Asian Communication Handbook 2008
Edited by: Indrajit Banerjee Stephen Logan
ISBN 978-981-4136-10-5

Asian Communication Handbook
– ISBN-13: 978-9814136181
– Editor: Sundeep Muppidi
– The Asian Communication Handbook, the flagship publication of AMIC, is considered a mandatory read in the development communications in the Asia-Pacific region. It has two approaches in the discussion of communication: The first section entitled, Theoretical Perspectives, tackles issues pertaining to the need to integrate new paradigms in media delivery and audience behaviour through the integration of community oriented, culture intensive and context specific research criteria. The second section on Mediascapes profiles 26 countries from the Asia-Pacific region containing information on the current media and communication scene.
Media’s Challenge Asian Tsunami and Beyond
Edited by Kalinga Seneviratne
ISBN 978-981-4136-10-5
Asian Women in the Information Age
edited by Ila Joshi
ISBN 9971-905-72-3
Balancing Civil Rights and National Security: Impact of Anti-Terror Laws on Media and Civil Liberties in Europe and Asia Edited by Kalinga Seneviratne &Yeo Lay Hwee 
ISBN-13: 978-9810709099 
Following the adoption of anti-terror laws in the aftermath of 9/11, it seems that these laws have resulted in censorship and self-censorhip to the detriment of society s right to be informed. The first report of the book examines critically how governments in the UK, France, Germany, Netherlands and Denmark are grappling with the dilemma in treading a delicate balance between civil liberties and national security. The second report examines how five Asian countries, namely Pakistan, India, Indonesia, Philippines and Sri Lanka, which have suffered from terrorist attacks in the past decade, are adopting a free rein attitude in enforcing terrorism laws. The two reports reflect that there are commonalities in the way governments and law enforcement authorities have been using the anti-terror laws to stifle free reporting.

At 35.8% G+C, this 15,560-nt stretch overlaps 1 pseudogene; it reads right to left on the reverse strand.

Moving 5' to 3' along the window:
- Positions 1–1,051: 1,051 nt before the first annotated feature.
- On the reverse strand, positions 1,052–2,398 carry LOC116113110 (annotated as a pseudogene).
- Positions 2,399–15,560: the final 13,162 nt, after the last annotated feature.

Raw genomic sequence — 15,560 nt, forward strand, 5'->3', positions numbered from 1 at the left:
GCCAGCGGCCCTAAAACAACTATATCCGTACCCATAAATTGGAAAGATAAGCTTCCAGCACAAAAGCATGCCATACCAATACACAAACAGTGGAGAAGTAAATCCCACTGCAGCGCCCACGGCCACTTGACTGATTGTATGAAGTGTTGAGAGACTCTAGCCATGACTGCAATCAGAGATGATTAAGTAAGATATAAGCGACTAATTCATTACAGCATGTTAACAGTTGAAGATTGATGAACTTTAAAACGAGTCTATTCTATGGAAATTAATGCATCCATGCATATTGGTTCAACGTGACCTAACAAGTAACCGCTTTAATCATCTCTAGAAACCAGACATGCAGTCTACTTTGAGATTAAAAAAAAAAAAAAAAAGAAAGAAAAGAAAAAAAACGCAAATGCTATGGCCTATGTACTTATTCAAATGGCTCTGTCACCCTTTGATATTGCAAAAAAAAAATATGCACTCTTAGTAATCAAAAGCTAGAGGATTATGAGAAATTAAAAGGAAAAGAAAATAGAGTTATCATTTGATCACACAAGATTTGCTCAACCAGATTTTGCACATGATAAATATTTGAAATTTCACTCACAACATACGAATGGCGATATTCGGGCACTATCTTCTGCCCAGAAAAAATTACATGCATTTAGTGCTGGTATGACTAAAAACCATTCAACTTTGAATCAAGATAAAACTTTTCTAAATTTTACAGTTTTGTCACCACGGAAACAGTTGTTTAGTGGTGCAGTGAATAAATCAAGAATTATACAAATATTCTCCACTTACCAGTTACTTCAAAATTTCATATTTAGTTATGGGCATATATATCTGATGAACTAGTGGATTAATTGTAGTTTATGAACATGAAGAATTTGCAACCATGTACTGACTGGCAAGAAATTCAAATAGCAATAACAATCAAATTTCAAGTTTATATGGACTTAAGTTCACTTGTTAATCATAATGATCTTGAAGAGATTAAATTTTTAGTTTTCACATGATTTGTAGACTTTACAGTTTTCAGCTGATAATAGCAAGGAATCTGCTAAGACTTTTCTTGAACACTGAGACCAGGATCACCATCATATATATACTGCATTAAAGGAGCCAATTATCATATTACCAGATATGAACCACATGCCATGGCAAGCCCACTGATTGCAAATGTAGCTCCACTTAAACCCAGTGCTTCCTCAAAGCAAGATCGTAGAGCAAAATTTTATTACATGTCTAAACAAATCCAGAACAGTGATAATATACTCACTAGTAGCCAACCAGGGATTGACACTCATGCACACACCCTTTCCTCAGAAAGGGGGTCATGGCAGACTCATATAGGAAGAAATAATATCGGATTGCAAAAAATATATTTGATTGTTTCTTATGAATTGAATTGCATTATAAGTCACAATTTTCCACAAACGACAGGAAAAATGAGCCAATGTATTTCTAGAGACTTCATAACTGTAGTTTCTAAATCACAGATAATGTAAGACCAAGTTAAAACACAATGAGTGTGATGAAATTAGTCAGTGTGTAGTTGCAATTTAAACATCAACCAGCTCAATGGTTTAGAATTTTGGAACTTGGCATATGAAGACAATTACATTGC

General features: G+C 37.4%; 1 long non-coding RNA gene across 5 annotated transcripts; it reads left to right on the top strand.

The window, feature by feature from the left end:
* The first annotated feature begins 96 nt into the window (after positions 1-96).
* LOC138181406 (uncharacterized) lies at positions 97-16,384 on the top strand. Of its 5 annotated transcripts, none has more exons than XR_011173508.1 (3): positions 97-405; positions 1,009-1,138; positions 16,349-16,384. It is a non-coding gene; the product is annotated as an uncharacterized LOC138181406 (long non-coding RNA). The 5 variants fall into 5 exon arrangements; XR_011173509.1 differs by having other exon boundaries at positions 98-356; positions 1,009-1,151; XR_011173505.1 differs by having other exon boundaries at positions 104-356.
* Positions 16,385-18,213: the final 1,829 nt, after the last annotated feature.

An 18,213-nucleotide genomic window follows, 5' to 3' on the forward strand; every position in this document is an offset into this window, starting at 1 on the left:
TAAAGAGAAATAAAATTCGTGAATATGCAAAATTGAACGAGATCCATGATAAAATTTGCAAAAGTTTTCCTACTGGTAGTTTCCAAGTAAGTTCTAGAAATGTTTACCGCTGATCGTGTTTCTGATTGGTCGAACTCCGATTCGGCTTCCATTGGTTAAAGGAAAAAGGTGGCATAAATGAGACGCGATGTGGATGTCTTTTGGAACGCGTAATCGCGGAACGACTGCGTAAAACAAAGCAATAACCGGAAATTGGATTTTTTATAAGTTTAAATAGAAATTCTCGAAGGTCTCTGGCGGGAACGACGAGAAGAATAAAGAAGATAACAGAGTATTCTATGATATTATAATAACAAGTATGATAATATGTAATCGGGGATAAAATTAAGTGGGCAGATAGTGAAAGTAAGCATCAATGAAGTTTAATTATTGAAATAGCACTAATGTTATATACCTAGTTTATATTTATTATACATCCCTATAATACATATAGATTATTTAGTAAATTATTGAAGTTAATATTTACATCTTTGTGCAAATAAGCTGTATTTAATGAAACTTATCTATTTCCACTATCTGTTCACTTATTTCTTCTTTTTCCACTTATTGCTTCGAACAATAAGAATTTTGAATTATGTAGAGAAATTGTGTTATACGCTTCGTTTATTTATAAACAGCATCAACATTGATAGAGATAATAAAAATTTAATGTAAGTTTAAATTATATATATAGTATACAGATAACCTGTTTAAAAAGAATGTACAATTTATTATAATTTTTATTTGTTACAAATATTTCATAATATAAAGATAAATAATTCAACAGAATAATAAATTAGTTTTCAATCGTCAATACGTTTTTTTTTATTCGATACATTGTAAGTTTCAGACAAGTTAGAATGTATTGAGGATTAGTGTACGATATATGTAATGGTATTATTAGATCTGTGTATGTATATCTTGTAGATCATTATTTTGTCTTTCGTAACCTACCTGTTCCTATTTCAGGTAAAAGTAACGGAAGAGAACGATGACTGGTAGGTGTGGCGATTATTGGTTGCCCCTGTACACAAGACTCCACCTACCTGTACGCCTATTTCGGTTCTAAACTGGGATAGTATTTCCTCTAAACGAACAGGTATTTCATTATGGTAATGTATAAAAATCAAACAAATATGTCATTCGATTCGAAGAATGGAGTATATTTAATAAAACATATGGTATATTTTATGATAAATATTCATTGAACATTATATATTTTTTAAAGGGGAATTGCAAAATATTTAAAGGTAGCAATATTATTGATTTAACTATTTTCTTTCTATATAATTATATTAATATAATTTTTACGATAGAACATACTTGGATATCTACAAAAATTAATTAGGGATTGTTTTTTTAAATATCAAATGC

Changing Media, Changing Societies: Media and the Millennium Development Goals (2009) 
Edited by Indrajit Banerjee and Sundeep R. Muppidi 
ISBN -13: 978-9814136136 
In the midst of amazing discoveries, inventions and scientific advancements that we have achieved today, it is ironic that more people lack the basic needs of food, water and shelter than any other time in mankind’s history. Half a billion of the world’s adults are illiterate. Of all these, two-thirds are women. In some countries, more food and clean water is wasted on feeding and fattening livestock while people in the other parts of the world lack even basic access to one meal and a glass of clean drinking water a day. After so many years if civilization and with so many advances in technology and living standards, yet we have been unable to resolve these inequalities. The United Nation’s Millennium Development Goals aim to resolve these inequalities by ending hunger, eradicating extreme poverty, providing universal education and facilitating gender equity, among other goals, one of the key stakeholders in this process is the media. In our globalized world, the media is more than just a watchdog. In every society, the media play important roles including creating, awareness, disseminating the relevant messages, providing channels of communication and ensuring transparency in this global effort of the UN to achieve its millennium development goals. Changing Media, Changing Societies: Media and the Millennium Development Goals, explores the media’s role in the UN’s effort. Selected papers from a conference of the same name have been organized and presented in this book under the sections of thematic issues, case studies of the media in various Asian countries and media representations of the various issues.